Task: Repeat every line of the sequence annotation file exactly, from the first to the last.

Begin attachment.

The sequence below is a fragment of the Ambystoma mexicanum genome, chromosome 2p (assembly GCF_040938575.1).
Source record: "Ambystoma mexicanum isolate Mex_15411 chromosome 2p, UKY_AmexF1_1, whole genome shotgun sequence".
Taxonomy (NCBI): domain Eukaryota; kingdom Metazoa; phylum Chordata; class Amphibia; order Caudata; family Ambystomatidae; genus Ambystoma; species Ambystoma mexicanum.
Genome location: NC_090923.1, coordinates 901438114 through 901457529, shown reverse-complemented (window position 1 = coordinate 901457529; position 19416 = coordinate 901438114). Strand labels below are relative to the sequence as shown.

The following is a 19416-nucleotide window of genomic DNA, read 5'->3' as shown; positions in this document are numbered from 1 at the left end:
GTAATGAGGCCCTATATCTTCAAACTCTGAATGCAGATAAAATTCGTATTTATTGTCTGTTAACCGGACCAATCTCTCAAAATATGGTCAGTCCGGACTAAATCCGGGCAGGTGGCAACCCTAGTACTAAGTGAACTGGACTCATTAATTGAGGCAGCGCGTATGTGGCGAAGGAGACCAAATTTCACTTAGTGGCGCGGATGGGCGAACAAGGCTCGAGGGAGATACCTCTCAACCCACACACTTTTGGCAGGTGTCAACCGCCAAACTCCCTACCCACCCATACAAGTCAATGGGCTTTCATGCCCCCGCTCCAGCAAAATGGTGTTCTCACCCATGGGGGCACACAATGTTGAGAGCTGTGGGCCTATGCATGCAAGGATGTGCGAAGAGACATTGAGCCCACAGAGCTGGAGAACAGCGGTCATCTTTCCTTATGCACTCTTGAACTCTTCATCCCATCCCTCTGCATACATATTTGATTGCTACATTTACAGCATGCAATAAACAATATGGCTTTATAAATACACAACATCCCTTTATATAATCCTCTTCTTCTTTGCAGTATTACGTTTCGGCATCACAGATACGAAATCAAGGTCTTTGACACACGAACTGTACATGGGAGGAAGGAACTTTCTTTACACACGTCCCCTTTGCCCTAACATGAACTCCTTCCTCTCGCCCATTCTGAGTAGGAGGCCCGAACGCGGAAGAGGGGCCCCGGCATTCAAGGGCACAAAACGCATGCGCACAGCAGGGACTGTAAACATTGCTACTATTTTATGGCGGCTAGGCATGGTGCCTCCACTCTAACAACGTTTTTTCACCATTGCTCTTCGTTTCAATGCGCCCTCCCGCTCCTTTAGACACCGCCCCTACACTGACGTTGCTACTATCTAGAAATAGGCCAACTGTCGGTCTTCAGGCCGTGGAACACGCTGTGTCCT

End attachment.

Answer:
The sequence below is a fragment of the Ambystoma mexicanum genome, chromosome 2p (assembly GCF_040938575.1).
Source record: "Ambystoma mexicanum isolate Mex_15411 chromosome 2p, UKY_AmexF1_1, whole genome shotgun sequence".
Taxonomy (NCBI): domain Eukaryota; kingdom Metazoa; phylum Chordata; class Amphibia; order Caudata; family Ambystomatidae; genus Ambystoma; species Ambystoma mexicanum.
Genome location: NC_090923.1, coordinates 901438114 through 901457529, shown reverse-complemented (window position 1 = coordinate 901457529; position 19416 = coordinate 901438114). Strand labels below are relative to the sequence as shown.

The following is a 19416-nucleotide window of genomic DNA, read 5'->3' as shown; positions in this document are numbered from 1 at the left end:
GTAATGAGGCCCTATATCTTCAAACTCTGAATGCAGATAAAATTCGTATTTATTGTCTGTTAACCGGACCAATCTCTCAAAATATGGTCAGTCCGGACTAAATCCGGGCAGGTGGCAACCCTAGTACTAAGTGAACTGGACTCATTAATTGAGGCAGCGCGTATGTGGCGAAGGAGACCAAATTTCACTTAGTGGCGCGGATGGGCGAACAAGGCTCGAGGGAGATACCTCTCAACCCACACACTTTTGGCAGGTGTCAACCGCCAAACTCCCTACCCACCCATACAAGTCAATGGGCTTTCATGCCCCCGCTCCAGCAAAATGGTGTTCTCACCCATGGGGGCACACAATGTTGAGAGCTGTGGGCCTATGCATGCAAGGATGTGCGAAGAGACATTGAGCCCACAGAGCTGGAGAACAGCGGTCATCTTTCCTTATGCACTCTTGAACTCTTCATCCCATCCCTCTGCATACATATTTGATTGCTACATTTACAGCATGCAATAAACAATATGGCTTTATAAATACACAACATCCCTTTATATAATCCTCTTCTTCTTTGCAGTATTACGTTTCGGCATCACAGATACGAAATCAAGGTCTTTGACACACGAACTGTACATGGGAGGAAGGAACTTTCTTTACACACGTCCCCTTTGCCCTAACATGAACTCCTTCCTCTCGCCCATTCTGAGTAGGAGGCCCGAACGCGGAAGAGGGGCCCCGGCATTCAAGGGCACAAAACGCATGCGCACAGCAGGGACTGTAAACATTGCTACTATTTTATGGCGGCTAGGCATGGTGCCTCCACTCTAACAACGTTTTTTCACCATTGCTCTTCGTTTCAATGCGCCCTCCCGCTCCTTTAGACACCGCCCCTACACTGACGTTGCTACTATCTAGAAATAGGCCAACTGTCGGTCTTCAGGCCGTGGAACACGCTGTGTCCT